A U.S. judge on Wednesday brokered a compromise on whether to release evidence in a defamation suit brought against comedian Bill Cosby by seven women who accuse him of sexually assaulting them.
Cosby's attorneys wanted to seal all evidence in the case for at least 14 days. This would likely include depositions by Cosby and his wife Camille on topics covering sexual matters.
U.S. Magistrate Judge David Hennessy rejected their bid. Instead, he said he was inclined to give each side up to seven days to make the case for whether individual pieces of testimony should be sealed.
Tamara Green sued Cosby in December 2014, accusing him of lying when he publicly denied having sexually assaulted her, and six other women have since joined in the lawsuit. Cosby, 78, filed a countersuit in U.S. District Court in Massachusetts last month, accusing the women of defaming him.
The seven are among more than 50 women who have come forward to publicly accuse Cosby of sexually assaulting them after plying them with drugs or alcohol in alleged attacks carried out over a number of decades.
Hennessy said that once he had received a request for deposition evidence to be sealed, the other side will have up to seven days to challenge.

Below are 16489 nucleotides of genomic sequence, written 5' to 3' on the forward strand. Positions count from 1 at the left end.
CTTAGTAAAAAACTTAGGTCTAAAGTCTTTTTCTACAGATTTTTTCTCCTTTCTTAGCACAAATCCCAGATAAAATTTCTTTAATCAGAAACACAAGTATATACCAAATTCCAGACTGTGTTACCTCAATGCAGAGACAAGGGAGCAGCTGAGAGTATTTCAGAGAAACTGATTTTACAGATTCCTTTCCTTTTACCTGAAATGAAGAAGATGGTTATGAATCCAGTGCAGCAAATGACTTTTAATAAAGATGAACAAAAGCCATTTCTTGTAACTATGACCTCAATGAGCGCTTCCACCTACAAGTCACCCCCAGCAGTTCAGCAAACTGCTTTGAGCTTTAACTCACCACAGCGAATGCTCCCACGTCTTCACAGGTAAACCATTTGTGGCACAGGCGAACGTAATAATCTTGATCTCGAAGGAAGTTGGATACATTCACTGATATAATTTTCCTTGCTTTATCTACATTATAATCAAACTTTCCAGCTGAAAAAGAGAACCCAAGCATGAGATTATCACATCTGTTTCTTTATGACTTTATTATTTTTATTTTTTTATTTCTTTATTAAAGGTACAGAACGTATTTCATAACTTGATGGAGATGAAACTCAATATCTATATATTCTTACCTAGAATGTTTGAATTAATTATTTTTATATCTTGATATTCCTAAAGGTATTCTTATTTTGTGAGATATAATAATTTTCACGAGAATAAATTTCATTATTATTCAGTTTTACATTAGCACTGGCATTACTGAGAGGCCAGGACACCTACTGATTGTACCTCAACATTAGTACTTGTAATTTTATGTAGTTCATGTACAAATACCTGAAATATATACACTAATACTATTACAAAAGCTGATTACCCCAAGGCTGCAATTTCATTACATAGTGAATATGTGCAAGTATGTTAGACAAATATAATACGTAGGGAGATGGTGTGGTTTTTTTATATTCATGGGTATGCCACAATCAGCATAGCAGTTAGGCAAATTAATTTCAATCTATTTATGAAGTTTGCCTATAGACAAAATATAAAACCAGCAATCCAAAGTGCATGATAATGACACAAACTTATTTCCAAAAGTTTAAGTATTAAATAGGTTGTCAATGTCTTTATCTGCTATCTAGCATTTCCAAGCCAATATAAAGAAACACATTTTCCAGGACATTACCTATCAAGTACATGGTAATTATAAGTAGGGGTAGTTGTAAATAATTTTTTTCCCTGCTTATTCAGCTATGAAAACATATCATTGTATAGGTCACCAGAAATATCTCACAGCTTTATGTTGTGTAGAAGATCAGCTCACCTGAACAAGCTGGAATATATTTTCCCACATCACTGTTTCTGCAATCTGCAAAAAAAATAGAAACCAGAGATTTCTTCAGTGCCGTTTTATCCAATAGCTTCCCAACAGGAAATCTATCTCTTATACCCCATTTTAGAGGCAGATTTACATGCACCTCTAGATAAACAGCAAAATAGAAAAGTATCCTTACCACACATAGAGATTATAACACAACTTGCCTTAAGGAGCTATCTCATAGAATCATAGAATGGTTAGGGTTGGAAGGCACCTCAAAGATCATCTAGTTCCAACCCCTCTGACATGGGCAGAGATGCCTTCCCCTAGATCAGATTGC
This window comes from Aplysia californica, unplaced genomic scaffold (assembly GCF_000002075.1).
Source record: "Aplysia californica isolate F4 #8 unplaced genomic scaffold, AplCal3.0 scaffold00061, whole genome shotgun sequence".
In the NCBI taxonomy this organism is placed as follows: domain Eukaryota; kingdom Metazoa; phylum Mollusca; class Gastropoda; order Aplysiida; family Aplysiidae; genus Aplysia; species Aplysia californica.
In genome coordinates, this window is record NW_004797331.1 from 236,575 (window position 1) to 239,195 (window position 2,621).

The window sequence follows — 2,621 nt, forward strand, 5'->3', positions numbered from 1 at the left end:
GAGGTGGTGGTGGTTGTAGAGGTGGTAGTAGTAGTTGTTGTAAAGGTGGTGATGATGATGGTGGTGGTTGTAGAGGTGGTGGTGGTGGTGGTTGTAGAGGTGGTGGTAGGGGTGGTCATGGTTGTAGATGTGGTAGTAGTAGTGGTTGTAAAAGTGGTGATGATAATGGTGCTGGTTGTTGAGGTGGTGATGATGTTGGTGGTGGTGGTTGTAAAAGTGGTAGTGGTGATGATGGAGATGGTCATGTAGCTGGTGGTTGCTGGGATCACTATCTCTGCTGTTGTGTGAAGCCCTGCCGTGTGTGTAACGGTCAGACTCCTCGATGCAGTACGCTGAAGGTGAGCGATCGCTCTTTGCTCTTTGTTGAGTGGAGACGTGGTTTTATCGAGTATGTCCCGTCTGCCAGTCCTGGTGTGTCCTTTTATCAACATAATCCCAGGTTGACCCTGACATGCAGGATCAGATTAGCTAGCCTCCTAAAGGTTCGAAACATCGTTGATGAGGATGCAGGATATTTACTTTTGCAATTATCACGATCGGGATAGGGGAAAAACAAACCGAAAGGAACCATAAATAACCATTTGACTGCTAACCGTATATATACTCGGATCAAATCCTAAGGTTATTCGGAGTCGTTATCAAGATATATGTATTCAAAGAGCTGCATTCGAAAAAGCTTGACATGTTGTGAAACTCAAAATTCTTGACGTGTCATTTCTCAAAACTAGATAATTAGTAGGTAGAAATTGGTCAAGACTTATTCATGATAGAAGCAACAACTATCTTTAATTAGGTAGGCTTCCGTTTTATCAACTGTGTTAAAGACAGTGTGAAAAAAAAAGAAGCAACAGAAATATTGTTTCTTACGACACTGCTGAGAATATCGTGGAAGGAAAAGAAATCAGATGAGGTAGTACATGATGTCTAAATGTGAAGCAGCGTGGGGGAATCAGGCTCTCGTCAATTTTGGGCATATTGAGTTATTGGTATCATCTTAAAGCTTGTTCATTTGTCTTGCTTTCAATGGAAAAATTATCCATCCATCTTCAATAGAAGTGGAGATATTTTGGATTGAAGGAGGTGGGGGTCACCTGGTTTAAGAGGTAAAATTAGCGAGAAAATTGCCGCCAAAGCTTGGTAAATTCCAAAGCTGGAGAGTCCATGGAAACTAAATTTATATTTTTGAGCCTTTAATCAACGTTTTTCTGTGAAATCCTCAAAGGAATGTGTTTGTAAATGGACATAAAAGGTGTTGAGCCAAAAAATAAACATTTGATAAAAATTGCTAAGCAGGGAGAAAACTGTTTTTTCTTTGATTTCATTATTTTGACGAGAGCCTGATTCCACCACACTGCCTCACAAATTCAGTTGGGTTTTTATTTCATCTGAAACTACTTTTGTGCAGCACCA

"Traditionally things like pretrial depositions have not been conducted in public," Hennessy said. "There is the potential for abuse, damaging reputations, revealing private information about people."
Joseph Cammarata, an attorney for the women, acknowledged that depositions of witnesses including Cosby and his wife, Camille, would delve into personal matters.
"Are we going to talk about the sexual history? Of course. Are we going to talk about the extramarital activity? Yes," Cammarata said. "We already know these subject matters."
The accusations toppled Cosby from his pedestal as one of America's most-admired comedians, who built a long career on family-friendly humor. He was best known for his role as the dad Heathcliff Huxtable in the long-running 1980s television hit, "The Cosby Show."
Cosby has repeatedly denied wrongdoing. Last month prosecutors in Pennsylvania charged him with a 2004 sexual assault days before the statute of limitations on that alleged crime was to expire.
One of Cosby's attorneys, Marshall Searcy, noted that those pending criminal charges may well influence how much Cosby says in any deposition.
Cosby's right to avoid self-incrimination under the Fifth Amendment of the U.S. Constitution will "really come into play," Searcy said.
Cosby, who was not present at the hearing at federal court in Worcester, Massachusetts, faces several additional civil suits.